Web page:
Effect of gantry rotation speed and scan mode on peristalsis motion artifact frequency and severity at abdominal CT
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The purpose of the study was to understand the effect of CT gantry speed and axial vs. helical scan mode on the frequency and severity of bowel peristalsis artifacts.
We retrospectively identified 150 oncologic abdominopelvic CT scans obtained on a 256 slice CT scanner: 50 scans obtained with Axial mode and 0.5-s gantry rotation time (Slow-Axial); 50 with Axial mode and 0.28-s gantry rotation time (Fast-Axial); and 50 scans with Helical mode and 0.28-s gantry rotation time (Fast-Helical). The patients included 74 women and 76 men with a mean age of 61 years (range 22–85 years). Two readers viewed all CT scans to record the presence and severity of bowel peristalsis artifact, location of artifact (stomach, duodenum/jejunum, ileum, and colon) and artifact location relative to bowel interface (gas-bowel, fluid-bowel, and gas-fluid). The severity of artifacts was recorded subjectively on a 3-point scale, and objectively based on maximum length of the artifact.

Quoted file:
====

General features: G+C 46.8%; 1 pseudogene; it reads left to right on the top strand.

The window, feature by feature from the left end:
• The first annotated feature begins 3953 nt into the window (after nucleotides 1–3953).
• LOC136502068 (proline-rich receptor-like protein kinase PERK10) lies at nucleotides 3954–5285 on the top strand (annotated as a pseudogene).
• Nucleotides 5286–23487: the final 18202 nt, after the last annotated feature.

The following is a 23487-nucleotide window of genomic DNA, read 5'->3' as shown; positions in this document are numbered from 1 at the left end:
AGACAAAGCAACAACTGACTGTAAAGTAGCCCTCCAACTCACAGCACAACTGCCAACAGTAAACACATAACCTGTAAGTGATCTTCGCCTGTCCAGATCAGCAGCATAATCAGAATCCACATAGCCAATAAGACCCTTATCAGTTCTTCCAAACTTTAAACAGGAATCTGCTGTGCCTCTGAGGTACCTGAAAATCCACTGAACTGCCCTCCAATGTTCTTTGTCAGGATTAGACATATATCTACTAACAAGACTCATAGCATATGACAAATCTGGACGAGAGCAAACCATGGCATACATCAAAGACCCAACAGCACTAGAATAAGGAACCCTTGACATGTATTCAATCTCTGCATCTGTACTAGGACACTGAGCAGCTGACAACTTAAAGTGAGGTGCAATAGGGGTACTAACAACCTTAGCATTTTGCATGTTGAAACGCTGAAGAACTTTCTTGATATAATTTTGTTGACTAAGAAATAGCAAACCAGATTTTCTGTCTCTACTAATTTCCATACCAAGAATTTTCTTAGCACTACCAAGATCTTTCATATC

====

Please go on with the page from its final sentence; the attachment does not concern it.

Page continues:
Peristalsis artifact was more commonly seen with Slow-Axial scan acquisition (37 of 50 patient scans, or 74%) than Fast-Axial (15 in 50 patient scans, or 30%, p < 0.001) and Fast-Helical (22 of 50 patient scans, or 44%, p < 0.005). The bowel segment distribution and severity of peristalsis artifacts were not significantly different between scan techniques.
Peristalsis artifacts are common at abdominopelvic CT scans. Fast gantry rotation speed significantly reduces the frequency of bowel peristalsis artifacts and should be a consideration when imaging of bowel and structures near bowel is critical.
KeywordsCT Abdomen Cancer imaging Peristalsis artifacts Gantry rotation speed Helical scan Axial Scan
We would like to thank Jeremy Bancroft Brown MD-PhD candidate, UCSF for reviewing the early draft of our manuscript.
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